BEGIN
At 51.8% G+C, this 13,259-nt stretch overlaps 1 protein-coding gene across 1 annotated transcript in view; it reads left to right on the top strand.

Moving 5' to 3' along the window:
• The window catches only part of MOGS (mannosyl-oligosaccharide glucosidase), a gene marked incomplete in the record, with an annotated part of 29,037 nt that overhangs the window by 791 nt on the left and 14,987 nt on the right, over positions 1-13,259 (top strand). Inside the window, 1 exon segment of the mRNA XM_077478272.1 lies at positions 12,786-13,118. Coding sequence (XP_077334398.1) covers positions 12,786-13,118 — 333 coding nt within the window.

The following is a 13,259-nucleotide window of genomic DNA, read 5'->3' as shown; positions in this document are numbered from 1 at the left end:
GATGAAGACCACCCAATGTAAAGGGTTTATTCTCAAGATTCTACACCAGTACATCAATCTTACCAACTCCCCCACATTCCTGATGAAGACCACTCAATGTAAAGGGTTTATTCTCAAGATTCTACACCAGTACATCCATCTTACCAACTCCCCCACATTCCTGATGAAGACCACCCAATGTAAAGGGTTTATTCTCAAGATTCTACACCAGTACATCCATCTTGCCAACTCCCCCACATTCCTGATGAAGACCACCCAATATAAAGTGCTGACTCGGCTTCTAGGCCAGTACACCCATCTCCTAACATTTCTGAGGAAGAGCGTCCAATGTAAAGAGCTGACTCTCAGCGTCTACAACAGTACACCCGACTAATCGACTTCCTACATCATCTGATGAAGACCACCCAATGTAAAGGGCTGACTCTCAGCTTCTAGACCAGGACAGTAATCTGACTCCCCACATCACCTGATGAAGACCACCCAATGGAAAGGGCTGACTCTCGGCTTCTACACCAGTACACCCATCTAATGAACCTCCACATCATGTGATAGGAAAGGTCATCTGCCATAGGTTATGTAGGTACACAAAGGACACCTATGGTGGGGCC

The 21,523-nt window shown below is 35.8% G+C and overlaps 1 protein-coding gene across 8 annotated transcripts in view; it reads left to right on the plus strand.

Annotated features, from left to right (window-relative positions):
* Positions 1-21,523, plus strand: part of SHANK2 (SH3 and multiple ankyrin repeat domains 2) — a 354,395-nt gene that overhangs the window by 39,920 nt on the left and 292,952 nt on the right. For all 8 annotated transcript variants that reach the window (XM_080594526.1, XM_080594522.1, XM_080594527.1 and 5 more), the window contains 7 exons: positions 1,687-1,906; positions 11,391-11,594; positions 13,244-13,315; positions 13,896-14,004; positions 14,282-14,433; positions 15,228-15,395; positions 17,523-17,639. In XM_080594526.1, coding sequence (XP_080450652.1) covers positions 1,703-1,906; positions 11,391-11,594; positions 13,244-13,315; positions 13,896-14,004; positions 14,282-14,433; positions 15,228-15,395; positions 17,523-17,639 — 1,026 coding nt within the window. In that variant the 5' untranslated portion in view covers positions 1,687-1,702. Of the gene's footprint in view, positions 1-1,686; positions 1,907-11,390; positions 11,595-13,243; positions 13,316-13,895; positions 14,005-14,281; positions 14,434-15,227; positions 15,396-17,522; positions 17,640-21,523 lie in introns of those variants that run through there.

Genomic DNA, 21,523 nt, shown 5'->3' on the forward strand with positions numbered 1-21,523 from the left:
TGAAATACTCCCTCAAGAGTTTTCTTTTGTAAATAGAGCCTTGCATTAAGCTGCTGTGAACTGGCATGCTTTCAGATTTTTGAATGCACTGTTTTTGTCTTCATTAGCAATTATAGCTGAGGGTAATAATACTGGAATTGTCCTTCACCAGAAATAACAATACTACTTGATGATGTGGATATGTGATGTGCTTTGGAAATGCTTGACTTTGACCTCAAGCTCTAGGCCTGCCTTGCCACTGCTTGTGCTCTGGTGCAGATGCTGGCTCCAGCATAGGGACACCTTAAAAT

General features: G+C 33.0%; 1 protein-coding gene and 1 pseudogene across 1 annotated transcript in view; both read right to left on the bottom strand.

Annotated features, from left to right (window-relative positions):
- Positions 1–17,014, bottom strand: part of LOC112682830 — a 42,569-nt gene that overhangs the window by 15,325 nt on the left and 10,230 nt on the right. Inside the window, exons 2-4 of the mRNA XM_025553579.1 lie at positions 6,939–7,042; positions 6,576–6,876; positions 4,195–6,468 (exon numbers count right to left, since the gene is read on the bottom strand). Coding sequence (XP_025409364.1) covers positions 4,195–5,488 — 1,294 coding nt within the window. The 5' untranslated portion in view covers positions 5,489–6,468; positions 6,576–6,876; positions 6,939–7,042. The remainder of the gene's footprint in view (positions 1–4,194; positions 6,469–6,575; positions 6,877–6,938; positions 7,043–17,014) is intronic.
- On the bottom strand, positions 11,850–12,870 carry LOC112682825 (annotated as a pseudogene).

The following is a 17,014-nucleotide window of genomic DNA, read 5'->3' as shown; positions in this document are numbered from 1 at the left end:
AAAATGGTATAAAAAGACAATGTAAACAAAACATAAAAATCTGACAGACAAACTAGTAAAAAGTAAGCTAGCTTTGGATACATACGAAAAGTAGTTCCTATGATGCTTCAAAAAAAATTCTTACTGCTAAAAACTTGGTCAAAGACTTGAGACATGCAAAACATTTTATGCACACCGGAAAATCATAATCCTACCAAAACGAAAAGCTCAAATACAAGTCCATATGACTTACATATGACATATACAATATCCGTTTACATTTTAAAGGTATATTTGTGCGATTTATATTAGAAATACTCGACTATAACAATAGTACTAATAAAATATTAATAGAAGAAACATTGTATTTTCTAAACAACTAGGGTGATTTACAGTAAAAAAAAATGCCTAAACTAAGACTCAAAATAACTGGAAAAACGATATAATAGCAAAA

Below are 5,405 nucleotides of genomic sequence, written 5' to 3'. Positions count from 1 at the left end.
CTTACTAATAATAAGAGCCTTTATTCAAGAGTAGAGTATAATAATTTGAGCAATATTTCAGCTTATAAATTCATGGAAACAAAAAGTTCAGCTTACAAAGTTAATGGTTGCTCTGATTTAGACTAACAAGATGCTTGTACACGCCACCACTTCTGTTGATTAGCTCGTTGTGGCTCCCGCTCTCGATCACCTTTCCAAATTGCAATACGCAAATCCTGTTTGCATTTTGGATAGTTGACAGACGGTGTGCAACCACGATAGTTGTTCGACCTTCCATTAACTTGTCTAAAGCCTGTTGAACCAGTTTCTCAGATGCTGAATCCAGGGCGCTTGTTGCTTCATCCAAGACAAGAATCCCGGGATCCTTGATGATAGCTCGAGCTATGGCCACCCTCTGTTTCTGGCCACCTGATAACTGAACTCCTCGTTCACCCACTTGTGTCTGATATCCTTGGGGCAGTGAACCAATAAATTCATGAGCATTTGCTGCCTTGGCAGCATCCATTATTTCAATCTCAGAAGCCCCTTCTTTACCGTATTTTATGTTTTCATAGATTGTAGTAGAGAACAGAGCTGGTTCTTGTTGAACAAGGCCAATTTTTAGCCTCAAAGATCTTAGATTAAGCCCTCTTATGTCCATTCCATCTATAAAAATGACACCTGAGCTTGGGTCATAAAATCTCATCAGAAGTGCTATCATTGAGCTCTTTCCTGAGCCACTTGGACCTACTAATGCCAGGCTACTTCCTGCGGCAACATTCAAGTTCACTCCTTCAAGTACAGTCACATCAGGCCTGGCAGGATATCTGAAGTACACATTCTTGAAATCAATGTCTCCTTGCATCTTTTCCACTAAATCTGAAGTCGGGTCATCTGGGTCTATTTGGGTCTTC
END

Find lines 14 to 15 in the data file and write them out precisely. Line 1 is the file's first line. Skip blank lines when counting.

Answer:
- On the bottom strand, positions 11,850–12,870 carry LOC112682825 (annotated as a pseudogene).

The following is a 17,014-nucleotide window of genomic DNA, read 5'->3' as shown; positions in this document are numbered from 1 at the left end: